- FDA Advisory Panel Recommends Experimental Drug To Treat Leishmaniasis For Approval
“Paladin Labs Inc.’s experimental drug to treat a rare parasitic disease is effective and safe enough to be approved, an advisory panel to the [FDA] said on Friday,” Reuters reports. “The drug, Impavido, is designed to treat three forms of leishmaniasis, a disease caused by a group of parasites known as Leishmania, which are spread by the bite of a female sand fly,” the news service notes. “Impavido was granted priority review by the FDA, a status that cuts the review time to six months from the standard 10,” Reuters notes, adding, “The FDA is not bound to follow its advisory panel’s advice but typically does so” (Clarke, 10/18).
- Devex Profiles Head Of Global Fund's Critical Enablers And Civil Society Group
Devex profiles Kate Thomson, “an HIV-positive individual who used to work for the [Global Fund to Fight AIDS, Tuberculosis and Malaria] back in its early days as manager of civil society relations,” noting she is returning to the organization “to lead a group of specialists whose role is to ensure Global Fund grants ‘support and expand gender equality, human rights, and [the] scaling up of community-led services and policy dialogue,'” according to Ibon Villalebeitia, a spokesperson for the fund. “The group is called the Critical Enablers and Civil Society hub,” according to the news service. “To take on the role, Thomson will be temporarily leaving her position as chief of community mobilizations at UNAIDS,” Devex writes, and discusses Thomson’s views of society engagement in development (Ravelo, 10/18).
Editorials and Opinions
- Adequate Response To Post-2015 Agenda Will Require Greater Cooperation Among U.S. Agencies
In an opinion piece in The Guardian’s “Global Development Professionals Network,” John Norris, executive director of the Sustainable Security and Peacebuilding Initiative at the Center for American Progress (CAP), and Annie Malknecht, a research associate at the center, write about U.S. efforts to balance “defense, diplomacy and development,” and the work of the CAP initiative, which aims “to develop solutions for these complex scenarios and better balance the three legs of America’s international engagement.” They continue, “The project aims to reform the U.S. approach by spending lean foreign assistance funds more effectively and efficiently, building institutional capacity in weak states and strengthening U.S. engagement with the international community and institutions. While these reforms will not erase the need for traditional hard power, they will help decrease the need for military action.”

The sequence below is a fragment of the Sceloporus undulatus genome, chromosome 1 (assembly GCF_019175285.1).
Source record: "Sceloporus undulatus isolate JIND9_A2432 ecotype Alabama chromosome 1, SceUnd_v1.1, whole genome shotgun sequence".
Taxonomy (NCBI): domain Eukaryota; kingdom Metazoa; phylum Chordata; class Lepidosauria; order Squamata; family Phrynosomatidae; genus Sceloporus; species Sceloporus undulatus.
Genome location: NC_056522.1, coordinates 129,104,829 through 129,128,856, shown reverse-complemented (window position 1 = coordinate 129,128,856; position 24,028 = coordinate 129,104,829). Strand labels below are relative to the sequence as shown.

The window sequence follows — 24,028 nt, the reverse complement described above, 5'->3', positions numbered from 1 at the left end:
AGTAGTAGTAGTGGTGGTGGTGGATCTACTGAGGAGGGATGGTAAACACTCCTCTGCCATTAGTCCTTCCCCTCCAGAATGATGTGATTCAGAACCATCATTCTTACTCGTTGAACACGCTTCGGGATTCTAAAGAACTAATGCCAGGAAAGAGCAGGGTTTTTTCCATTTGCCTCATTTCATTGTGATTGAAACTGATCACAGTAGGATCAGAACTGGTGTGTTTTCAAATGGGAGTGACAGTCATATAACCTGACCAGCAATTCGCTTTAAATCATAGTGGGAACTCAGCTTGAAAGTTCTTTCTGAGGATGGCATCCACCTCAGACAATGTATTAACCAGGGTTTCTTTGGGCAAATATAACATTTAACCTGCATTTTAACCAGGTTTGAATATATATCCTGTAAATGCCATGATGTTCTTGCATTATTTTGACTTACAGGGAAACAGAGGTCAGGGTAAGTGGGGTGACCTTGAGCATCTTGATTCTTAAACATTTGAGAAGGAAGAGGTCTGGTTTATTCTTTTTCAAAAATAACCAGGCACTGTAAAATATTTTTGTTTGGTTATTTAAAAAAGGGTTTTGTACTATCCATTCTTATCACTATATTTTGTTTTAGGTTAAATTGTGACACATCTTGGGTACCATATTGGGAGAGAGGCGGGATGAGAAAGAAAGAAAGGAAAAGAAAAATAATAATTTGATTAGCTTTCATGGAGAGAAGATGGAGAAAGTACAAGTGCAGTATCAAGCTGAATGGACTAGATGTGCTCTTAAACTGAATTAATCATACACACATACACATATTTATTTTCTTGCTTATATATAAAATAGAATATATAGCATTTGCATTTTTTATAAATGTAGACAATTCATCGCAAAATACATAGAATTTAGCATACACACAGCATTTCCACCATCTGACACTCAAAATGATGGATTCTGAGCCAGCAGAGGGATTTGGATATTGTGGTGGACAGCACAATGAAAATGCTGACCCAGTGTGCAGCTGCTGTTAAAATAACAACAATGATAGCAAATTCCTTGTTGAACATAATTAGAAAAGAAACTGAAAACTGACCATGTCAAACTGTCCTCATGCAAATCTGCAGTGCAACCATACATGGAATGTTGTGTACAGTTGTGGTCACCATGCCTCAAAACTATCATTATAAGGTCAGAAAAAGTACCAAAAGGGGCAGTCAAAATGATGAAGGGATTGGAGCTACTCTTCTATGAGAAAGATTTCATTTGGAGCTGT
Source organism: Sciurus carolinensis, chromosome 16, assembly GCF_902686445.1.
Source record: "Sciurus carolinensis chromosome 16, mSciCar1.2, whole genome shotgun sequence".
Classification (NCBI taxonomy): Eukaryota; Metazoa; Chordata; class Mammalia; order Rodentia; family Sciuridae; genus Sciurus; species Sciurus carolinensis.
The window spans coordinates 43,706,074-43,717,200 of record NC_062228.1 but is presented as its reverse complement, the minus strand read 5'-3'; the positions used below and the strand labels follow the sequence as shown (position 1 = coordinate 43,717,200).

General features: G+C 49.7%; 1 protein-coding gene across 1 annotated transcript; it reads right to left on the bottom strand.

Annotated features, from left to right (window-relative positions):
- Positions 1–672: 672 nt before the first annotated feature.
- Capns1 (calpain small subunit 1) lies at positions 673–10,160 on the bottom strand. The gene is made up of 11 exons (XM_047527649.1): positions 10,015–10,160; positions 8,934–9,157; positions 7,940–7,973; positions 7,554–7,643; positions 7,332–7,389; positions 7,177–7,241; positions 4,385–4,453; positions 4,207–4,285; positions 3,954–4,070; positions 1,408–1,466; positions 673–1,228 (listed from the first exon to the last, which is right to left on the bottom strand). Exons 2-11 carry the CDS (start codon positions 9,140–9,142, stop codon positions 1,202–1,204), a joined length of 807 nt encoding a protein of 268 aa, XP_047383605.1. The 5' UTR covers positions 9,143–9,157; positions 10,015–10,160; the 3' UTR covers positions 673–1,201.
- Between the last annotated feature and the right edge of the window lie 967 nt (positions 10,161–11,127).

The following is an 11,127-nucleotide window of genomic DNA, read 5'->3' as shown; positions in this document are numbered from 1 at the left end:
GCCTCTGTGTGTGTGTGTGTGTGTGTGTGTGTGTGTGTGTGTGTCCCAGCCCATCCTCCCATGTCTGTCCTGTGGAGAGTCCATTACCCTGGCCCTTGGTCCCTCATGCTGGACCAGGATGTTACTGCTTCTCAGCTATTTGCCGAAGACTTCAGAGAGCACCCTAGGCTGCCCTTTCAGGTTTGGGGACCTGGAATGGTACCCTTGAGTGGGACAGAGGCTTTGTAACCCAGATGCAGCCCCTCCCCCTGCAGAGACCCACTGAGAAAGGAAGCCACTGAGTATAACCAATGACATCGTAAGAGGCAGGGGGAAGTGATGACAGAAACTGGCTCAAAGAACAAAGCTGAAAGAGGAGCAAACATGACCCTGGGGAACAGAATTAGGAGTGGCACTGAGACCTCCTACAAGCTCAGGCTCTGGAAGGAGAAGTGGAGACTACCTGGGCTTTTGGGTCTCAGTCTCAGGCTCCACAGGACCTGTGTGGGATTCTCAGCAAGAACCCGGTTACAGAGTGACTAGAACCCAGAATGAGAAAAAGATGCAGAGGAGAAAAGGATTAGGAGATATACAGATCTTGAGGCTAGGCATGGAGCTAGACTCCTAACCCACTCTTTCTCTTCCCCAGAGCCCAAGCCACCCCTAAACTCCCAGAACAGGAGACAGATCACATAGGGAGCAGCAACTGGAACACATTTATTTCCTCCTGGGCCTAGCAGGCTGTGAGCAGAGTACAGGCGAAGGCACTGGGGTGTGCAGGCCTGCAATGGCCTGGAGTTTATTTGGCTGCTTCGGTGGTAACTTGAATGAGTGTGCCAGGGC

Norris and Malknecht discuss the quadrennial diplomacy and development report (.pdf) and several reforms proposed by the Obama administration. “While these reforms are commendable, there is more to be done,” they write, noting international discussion of the post-2015 development agenda. “Whatever the details of the post-2015 development agenda, the U.S. and other developed countries must establish another 15-year commitment to cooperate on complex and far-reaching issues — the stakes are too high for inaction,” they write, adding, “Without government commitment reaching beyond aid agencies, poverty reduction efforts will flounder and the world will face increasingly complex problems in decades to come.” They continue, “For the U.S., this will require greater co-operation between the departments of state and defense and USAID” (10/18).
- U.S. Needs To More Directly Address Antibiotic Resistance
Noting recent warnings from the CDC and WHO about the increasing rate of antibiotic resistance, David Hoffman, a contributing editor at the Washington Post, writes in an opinion piece in the newspaper, “[M]y reporting for the documentary ‘Hunting the Nightmare Bacteria,’ which is to air Tuesday on PBS’s ‘Frontline,’ suggests that past warnings about antimicrobial resistance were largely discarded.” He adds, “We ought to snap out of our long complacency.” “I found smart people at the CDC, NIH, the Food and Drug Administration and elsewhere all working on the resistance crisis, … [b]ut politically, there is no active constituency — no patient groups marching in the streets,” he writes, adding, “President Obama ought to shake us out of this lethargy and appoint someone to tackle antimicrobial resistance across all fronts.”
“The goals are clear: far more detailed, national data reporting; improved stewardship of existing antibiotics; and a major antibiotic drug discovery and development effort,” Hoffman states. “This crisis will require truly broad collaboration, including scientists, clinicians, hospitals, regulators and the pharmaceutical industry,” he adds, concluding, “But government can light a spark and galvanize people toward a result that each could not achieve acting alone in the face of a real threat” (10/20).
- Report Explores Strategies To Better Address NCDs